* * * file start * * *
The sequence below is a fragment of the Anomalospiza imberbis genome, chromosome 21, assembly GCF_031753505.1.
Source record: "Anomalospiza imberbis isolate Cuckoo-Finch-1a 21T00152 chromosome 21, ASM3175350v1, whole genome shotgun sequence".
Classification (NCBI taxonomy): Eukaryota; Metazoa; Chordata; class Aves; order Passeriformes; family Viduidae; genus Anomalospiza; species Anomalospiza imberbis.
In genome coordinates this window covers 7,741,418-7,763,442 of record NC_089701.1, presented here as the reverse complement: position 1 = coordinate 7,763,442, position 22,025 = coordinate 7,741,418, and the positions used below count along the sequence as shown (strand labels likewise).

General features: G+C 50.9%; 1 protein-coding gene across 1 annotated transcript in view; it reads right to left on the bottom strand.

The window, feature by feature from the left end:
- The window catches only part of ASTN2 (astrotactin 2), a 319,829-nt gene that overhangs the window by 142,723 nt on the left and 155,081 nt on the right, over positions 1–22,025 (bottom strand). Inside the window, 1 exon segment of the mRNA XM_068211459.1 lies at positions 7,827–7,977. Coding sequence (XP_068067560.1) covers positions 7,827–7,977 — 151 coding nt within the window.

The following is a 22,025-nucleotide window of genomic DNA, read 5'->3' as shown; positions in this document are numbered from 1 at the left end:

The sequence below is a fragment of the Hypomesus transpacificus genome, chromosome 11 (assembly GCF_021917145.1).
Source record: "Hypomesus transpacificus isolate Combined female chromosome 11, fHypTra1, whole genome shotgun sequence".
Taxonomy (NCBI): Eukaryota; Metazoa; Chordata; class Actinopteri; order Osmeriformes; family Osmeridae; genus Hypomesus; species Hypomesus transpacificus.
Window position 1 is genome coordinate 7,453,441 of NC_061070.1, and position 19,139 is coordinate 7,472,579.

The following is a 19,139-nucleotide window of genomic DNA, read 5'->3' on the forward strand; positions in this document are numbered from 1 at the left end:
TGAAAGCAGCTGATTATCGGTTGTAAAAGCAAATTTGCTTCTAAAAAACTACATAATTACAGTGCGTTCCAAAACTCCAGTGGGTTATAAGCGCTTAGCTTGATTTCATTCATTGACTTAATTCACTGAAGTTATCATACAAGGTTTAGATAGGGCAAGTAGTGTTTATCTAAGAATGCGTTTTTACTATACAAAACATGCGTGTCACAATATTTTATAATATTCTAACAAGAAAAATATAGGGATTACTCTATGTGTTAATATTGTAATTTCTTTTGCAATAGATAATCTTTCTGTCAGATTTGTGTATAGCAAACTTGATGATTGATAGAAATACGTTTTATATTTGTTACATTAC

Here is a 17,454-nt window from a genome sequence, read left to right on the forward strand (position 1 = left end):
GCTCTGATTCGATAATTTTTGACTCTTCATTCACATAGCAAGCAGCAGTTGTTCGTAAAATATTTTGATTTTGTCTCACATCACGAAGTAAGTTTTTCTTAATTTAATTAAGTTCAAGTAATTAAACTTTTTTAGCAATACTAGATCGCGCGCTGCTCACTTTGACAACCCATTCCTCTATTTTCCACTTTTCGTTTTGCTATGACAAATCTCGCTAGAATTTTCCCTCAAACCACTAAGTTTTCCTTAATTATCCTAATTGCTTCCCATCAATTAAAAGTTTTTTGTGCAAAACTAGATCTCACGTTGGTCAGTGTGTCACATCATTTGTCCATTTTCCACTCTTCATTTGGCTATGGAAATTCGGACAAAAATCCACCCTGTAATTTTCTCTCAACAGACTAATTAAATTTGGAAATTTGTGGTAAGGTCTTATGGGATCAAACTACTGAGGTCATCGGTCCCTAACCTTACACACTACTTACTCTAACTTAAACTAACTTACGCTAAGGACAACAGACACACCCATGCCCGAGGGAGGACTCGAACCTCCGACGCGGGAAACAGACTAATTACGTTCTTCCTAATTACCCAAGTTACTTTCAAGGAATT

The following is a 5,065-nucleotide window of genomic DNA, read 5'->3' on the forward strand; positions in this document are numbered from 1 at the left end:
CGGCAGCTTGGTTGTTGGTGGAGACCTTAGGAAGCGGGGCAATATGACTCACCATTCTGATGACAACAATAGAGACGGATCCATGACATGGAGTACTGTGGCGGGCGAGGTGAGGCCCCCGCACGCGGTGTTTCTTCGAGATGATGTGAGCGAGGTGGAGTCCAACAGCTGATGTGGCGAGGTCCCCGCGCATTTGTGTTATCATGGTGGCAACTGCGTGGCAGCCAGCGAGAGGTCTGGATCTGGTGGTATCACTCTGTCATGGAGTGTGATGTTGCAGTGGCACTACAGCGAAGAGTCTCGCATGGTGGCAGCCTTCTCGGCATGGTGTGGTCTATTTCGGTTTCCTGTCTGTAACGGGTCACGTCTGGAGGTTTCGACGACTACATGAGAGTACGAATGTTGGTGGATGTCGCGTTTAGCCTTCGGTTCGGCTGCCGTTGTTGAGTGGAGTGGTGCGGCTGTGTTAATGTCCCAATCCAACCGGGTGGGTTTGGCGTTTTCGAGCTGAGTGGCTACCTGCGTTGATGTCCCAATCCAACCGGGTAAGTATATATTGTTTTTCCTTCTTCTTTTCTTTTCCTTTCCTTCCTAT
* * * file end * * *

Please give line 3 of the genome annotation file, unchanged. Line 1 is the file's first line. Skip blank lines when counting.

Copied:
Classification (NCBI taxonomy): Eukaryota; Metazoa; Chordata; class Aves; order Passeriformes; family Viduidae; genus Anomalospiza; species Anomalospiza imberbis.